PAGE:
Breaking Up Is Hard to Do: 5 Rules For Breaking Up a Law Firm Partnership & The Partner Who Wants to 'Burn the Firm to the Ground' 2

Breaking Up Is Hard to Do: 5 Rules For Breaking Up a Law Firm Partnership & The Partner Who Wants to ‘Burn the Firm to the Ground’

Breaking Up Is Hard to Do: 5 Rules For Breaking Up a Law Firm Partnership & The Partner Who Wants to 'Burn the Firm to the Ground' 3Breakups are hard to do, whether romantic or ‘legal’ in the sense of law firm partnerships.  But the bitter breakup of a US personal injury firm is demonstrating the need to prepare for the worst.

There are some things you can do to avoid the sort of acrimony and scorched earth acrimony that is being played out with one personal injury law firm in the US currently.

Breakups can be extremely painful and carried out in an ’emergency fire drill’ manner which simply serves to make the whole process worse.

In the case of Buffalo-based law firm Cellino & Barnes the fighting has gone public and nasty, with a media engagement accompanying the court actions – exactly what firms do not want when going their separate ways.

Breaking Up Is Hard to Do: 5 Rules For Breaking Up a Law Firm Partnership & The Partner Who Wants to 'Burn the Firm to the Ground' 4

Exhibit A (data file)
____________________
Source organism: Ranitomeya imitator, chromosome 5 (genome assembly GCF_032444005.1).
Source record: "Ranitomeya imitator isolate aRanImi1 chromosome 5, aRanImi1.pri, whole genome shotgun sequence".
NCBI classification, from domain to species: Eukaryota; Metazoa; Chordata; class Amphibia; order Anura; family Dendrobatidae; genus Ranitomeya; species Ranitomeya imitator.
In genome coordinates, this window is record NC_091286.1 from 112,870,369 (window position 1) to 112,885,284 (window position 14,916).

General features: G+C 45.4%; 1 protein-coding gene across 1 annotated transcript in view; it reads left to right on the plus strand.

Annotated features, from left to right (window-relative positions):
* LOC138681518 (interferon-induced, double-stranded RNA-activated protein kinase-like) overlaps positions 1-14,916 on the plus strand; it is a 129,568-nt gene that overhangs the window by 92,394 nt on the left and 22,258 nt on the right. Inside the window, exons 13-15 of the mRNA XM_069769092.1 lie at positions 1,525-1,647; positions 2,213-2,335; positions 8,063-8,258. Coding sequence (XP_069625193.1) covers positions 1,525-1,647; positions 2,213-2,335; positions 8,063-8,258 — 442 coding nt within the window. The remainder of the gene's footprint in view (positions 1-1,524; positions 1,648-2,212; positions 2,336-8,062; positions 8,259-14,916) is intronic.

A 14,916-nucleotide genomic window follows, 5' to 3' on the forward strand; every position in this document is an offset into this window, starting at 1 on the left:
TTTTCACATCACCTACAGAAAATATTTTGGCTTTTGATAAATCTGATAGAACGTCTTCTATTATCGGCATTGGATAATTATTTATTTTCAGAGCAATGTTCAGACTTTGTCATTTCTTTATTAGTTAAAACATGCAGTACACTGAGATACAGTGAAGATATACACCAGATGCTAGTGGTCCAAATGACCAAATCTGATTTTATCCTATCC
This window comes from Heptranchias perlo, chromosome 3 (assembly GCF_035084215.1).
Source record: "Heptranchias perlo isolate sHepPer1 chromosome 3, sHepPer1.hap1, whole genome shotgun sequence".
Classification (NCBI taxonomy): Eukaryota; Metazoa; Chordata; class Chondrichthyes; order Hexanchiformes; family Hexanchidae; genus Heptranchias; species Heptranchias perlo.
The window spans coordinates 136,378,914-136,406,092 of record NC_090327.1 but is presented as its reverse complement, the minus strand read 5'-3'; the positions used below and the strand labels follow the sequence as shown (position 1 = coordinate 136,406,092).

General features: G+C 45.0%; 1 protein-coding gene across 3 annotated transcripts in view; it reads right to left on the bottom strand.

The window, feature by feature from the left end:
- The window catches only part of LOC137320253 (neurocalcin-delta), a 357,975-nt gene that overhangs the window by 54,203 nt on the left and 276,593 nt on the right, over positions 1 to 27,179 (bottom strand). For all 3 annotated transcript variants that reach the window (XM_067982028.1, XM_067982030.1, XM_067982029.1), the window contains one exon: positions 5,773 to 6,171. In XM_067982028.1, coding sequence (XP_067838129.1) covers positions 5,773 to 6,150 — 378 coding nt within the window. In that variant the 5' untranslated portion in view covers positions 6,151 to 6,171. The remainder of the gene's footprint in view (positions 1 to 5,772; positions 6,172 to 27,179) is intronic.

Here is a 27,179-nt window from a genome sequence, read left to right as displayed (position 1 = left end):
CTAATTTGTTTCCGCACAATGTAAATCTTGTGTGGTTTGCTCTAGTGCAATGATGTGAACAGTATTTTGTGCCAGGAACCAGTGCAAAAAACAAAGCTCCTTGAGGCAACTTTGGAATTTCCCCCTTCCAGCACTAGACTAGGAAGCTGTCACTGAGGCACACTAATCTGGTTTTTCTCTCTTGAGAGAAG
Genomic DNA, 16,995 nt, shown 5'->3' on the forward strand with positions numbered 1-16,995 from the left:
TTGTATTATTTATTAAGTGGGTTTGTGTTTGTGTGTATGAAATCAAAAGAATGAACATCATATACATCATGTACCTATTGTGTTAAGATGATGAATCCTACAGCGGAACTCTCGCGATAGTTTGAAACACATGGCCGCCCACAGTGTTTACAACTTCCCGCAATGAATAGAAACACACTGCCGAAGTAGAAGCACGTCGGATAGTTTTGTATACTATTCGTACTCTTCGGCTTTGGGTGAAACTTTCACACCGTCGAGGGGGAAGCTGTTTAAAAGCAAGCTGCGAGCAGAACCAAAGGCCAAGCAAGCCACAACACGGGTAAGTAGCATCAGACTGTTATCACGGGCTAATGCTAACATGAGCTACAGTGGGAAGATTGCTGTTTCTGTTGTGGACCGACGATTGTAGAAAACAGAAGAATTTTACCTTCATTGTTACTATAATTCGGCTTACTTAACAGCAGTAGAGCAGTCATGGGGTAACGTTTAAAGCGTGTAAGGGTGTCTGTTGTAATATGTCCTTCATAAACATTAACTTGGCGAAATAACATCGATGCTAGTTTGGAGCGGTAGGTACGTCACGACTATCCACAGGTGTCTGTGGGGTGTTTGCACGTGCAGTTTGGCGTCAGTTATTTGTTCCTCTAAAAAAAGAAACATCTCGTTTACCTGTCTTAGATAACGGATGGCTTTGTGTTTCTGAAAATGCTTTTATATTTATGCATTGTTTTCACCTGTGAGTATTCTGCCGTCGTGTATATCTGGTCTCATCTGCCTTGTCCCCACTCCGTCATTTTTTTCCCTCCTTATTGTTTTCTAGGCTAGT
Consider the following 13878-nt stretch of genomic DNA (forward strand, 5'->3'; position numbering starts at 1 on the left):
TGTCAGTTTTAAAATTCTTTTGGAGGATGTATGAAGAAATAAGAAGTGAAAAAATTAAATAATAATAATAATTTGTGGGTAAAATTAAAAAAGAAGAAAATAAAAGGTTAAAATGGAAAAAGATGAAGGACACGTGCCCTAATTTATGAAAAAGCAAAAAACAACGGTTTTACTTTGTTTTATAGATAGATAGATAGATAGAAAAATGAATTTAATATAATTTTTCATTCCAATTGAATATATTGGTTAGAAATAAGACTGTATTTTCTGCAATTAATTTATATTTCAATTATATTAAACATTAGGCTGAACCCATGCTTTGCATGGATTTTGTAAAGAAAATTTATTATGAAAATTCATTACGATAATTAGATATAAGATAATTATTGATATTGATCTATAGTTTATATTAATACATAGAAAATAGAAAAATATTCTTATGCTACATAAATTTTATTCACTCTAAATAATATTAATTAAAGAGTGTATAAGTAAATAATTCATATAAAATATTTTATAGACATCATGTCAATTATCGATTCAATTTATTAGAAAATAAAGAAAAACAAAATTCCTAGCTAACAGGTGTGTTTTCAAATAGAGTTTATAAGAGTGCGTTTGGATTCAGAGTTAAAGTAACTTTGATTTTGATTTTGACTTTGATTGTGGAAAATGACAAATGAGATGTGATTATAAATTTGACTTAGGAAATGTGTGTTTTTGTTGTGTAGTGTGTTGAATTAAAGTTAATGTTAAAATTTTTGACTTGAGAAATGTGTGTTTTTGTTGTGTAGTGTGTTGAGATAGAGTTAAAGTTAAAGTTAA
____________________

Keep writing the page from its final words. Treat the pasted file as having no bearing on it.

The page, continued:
Peter Celino (left) and Stephen Barnes

Stephen Barnes has been trying to stop partner Ross Cellino from dissolving the 20-year-old firm.

 Cellino wants to start a new firm with family members and move right away from Barnes, who claims Cellino threatened to burn the firm to the ground in August and also accused him of hiring an IT expert to allegedly try and steal proprietary information for his new firm, the Buffalo News reports.

‘It is of vital importance to note that Ross, on multiple occasions, has expressed his desire to “burn C&B to the ground,”‘ Barnes claims in court documents.

He added that Cellino said: ‘I don’t give a f**k, I will burn the place to the ground and start over with one lawyer. I have the resources. F**k it, f**k Steve and f**k Daryl. Let all these f**king lawyers spend the next 20 years with Steve.’